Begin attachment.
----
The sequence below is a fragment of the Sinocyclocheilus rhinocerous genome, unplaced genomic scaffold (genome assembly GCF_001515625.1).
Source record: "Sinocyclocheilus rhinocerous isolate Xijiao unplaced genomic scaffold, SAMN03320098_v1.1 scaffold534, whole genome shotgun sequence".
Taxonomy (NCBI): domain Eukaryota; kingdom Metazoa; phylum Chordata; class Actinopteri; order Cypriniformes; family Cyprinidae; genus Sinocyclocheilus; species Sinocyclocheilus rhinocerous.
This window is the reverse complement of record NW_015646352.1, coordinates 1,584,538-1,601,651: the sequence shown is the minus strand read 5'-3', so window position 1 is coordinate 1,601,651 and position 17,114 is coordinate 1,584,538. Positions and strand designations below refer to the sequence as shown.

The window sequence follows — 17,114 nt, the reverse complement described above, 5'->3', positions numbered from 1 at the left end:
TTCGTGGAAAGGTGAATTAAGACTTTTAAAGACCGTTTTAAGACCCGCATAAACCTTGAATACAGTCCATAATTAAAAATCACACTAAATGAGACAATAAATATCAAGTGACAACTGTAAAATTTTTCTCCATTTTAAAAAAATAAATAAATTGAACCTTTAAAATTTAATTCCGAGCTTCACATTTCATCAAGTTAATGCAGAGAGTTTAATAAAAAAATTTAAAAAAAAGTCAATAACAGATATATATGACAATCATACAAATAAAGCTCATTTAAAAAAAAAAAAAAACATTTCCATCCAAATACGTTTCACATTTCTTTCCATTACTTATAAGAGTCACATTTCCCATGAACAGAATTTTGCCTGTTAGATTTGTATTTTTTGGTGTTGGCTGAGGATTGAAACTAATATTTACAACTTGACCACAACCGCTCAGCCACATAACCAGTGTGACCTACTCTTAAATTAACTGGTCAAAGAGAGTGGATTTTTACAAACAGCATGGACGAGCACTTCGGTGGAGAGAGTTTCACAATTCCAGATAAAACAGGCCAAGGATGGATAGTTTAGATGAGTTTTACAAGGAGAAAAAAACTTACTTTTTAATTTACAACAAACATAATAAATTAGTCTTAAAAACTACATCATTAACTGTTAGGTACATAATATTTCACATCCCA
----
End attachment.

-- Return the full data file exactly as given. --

The sequence below is a fragment of the Sinocyclocheilus rhinocerous genome, unplaced genomic scaffold (genome assembly GCF_001515625.1).
Source record: "Sinocyclocheilus rhinocerous isolate Xijiao unplaced genomic scaffold, SAMN03320098_v1.1 scaffold534, whole genome shotgun sequence".
Taxonomy (NCBI): domain Eukaryota; kingdom Metazoa; phylum Chordata; class Actinopteri; order Cypriniformes; family Cyprinidae; genus Sinocyclocheilus; species Sinocyclocheilus rhinocerous.
This window is the reverse complement of record NW_015646352.1, coordinates 1,584,538-1,601,651: the sequence shown is the minus strand read 5'-3', so window position 1 is coordinate 1,601,651 and position 17,114 is coordinate 1,584,538. Positions and strand designations below refer to the sequence as shown.

The window sequence follows — 17,114 nt, the reverse complement described above, 5'->3', positions numbered from 1 at the left end:
TTCGTGGAAAGGTGAATTAAGACTTTTAAAGACCGTTTTAAGACCCGCATAAACCTTGAATACAGTCCATAATTAAAAATCACACTAAATGAGACAATAAATATCAAGTGACAACTGTAAAATTTTTCTCCATTTTAAAAAAATAAATAAATTGAACCTTTAAAATTTAATTCCGAGCTTCACATTTCATCAAGTTAATGCAGAGAGTTTAATAAAAAAATTTAAAAAAAAGTCAATAACAGATATATATGACAATCATACAAATAAAGCTCATTTAAAAAAAAAAAAAAACATTTCCATCCAAATACGTTTCACATTTCTTTCCATTACTTATAAGAGTCACATTTCCCATGAACAGAATTTTGCCTGTTAGATTTGTATTTTTTGGTGTTGGCTGAGGATTGAAACTAATATTTACAACTTGACCACAACCGCTCAGCCACATAACCAGTGTGACCTACTCTTAAATTAACTGGTCAAAGAGAGTGGATTTTTACAAACAGCATGGACGAGCACTTCGGTGGAGAGAGTTTCACAATTCCAGATAAAACAGGCCAAGGATGGATAGTTTAGATGAGTTTTACAAGGAGAAAAAAACTTACTTTTTAATTTACAACAAACATAATAAATTAGTCTTAAAAACTACATCATTAACTGTTAGGTACATAATATTTCACATCCCA